Law Day honors Magna Carta anniversary
By John I. Carney
Judicial and law enforcement personnel from Marshall County observed Law Day, May 1, with a ceremony on the courthouse steps.
"The law is only as powerful as those who recognize it," said attorney Jason Davis, president of Marshall County Bar Association.
Marshall County Bar Association announced a new program that will place a laptop at the courthouse for the public to use to look up answers to common legal questions, while local art students were honored for their entries in the American Bar Association Law Day Art Contest.
Tennessee Wildlife Resources Agency brought its mobile exhibit to the event. The connection between hunting and the legal protections commemorated by Law Day goes back to the Magna Carta. Barons forced King John to sign the document, which guaranteed fundamental rights, in the year 1215, 800 years ago. The document had an influence on the U.S. Constitution and the justice system in general. Prior to the Magna Carta, all forest lands belonged to the king, and citizens could be put to death for hunting the king's deer. But two years after the Magna Carta, the Charter of the Forest prohibited anyone from losing "life or limb because of our venison."
The ceremony began at 12:15, a reference to the year 1215 and the Magna Carta anniversary.
Law Day itself dates back to 1958, when President Dwight D. Eisenhower proclaimed the first of May as a national day to celebrate the rule of law.
Marshall County High School art teacher Kelsey Whaley coordinated submissions by her students to the American Bar Association's Law Day Art Contest. The works of art submitted to the national contest have been returned, although the winners haven't yet been announced.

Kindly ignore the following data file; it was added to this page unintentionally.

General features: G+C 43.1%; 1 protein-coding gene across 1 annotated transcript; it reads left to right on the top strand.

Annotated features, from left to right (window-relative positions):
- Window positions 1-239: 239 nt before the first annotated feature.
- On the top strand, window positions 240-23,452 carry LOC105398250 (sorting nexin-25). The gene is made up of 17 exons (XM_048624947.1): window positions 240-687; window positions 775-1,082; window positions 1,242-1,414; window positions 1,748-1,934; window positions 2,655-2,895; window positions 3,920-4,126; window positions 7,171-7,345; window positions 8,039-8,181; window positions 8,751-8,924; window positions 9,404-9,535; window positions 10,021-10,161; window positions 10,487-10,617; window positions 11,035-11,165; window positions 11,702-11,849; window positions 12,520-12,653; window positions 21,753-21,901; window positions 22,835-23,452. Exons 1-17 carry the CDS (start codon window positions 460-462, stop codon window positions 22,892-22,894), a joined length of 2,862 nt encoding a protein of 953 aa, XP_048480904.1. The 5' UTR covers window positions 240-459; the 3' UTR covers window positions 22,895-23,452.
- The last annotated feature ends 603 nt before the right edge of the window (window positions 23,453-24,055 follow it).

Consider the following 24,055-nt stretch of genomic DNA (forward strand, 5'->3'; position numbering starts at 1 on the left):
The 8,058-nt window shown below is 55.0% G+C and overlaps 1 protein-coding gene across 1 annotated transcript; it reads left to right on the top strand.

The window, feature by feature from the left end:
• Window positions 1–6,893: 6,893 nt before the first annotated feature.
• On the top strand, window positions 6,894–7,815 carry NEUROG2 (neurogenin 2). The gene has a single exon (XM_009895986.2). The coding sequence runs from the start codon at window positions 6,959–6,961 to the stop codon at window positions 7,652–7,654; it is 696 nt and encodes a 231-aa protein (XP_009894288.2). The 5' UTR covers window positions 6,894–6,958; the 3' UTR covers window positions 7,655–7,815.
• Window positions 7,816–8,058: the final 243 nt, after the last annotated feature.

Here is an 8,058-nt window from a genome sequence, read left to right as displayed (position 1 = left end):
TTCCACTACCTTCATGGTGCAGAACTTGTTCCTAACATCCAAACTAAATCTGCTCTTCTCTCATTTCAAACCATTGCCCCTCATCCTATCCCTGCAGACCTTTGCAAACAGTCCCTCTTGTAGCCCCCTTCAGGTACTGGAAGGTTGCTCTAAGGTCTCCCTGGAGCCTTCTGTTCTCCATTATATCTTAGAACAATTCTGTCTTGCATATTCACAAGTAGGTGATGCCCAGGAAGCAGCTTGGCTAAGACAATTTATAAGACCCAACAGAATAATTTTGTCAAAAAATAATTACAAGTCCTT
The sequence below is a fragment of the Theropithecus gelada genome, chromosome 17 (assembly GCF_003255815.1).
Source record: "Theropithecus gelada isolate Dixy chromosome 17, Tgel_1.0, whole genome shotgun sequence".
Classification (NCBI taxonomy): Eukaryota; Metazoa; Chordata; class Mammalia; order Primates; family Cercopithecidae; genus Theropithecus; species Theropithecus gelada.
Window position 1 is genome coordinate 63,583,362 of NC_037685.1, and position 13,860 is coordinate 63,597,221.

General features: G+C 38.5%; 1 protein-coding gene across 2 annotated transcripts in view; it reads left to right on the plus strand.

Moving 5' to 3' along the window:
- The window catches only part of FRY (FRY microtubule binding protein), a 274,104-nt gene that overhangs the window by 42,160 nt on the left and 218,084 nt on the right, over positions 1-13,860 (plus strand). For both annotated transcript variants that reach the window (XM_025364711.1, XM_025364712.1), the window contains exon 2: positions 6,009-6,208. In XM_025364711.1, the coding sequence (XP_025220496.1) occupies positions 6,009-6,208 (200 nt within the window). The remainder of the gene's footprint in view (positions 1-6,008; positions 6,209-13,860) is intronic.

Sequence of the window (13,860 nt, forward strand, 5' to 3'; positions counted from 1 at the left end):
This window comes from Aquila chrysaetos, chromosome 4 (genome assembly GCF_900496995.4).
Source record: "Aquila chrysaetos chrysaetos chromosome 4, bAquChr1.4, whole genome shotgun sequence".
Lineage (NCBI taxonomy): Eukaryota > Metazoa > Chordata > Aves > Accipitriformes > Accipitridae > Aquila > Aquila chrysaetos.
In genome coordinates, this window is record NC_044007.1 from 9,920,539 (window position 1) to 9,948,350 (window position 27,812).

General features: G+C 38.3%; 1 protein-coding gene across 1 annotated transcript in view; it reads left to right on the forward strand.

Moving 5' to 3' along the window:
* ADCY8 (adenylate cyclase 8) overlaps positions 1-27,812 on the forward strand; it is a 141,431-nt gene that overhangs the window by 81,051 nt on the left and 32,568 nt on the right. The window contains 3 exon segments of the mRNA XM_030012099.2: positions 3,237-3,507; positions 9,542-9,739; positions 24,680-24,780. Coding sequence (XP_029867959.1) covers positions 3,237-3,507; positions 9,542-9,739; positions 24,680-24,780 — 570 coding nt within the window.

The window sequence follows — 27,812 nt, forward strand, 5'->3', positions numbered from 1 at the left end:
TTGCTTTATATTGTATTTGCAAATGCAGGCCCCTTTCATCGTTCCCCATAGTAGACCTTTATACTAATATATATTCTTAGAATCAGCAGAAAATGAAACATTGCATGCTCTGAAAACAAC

The local entries were judged on Friday by a panel consisting of Circuit Court judges Lee Russell and Forest Durard, Chancellor J.B. Cox, and Lewisburg City Judge Barbara Medley. Kristen Smith was named the local winner, with Bryce Castleman second and Hunter Mitchell third. The local winners received cash prizes courtesy of the Bussart Law Firm.
General Sessions Judge Lee Bussart noted that the rule of law, marked by the holiday, benefits everyone.
"The law does not exist just for lawyers," she said.
With that in mind, she announced that Marshall County Bar Association has funded what it calls a "help button": a laptop with a database of answers to common legal questions which will be placed in the court clerk's office at the courthouse for use by the public.
Clerks are forbidden from giving legal advice, and the laptop will give citizens a chance to get answers to the most common questions about their rights and the court system. The laptop, which is being placed with the assistance of the Tennessee Alliance for Legal Services, will also have court-approved legal forms and a directory of local lawyers broken down by area of specialty.
The laptop will be in "kiosk mode," meaning it can only be used for its intended purpose and won't be usable for other types of computer tasks or Internet surfing.
The City of Lewisburg Honor Guard presented the colors for the ceremony. District Attorney General Rob Carter offered the invocation, and Sheriff Billy Lamb led the Pledge of Allegiance.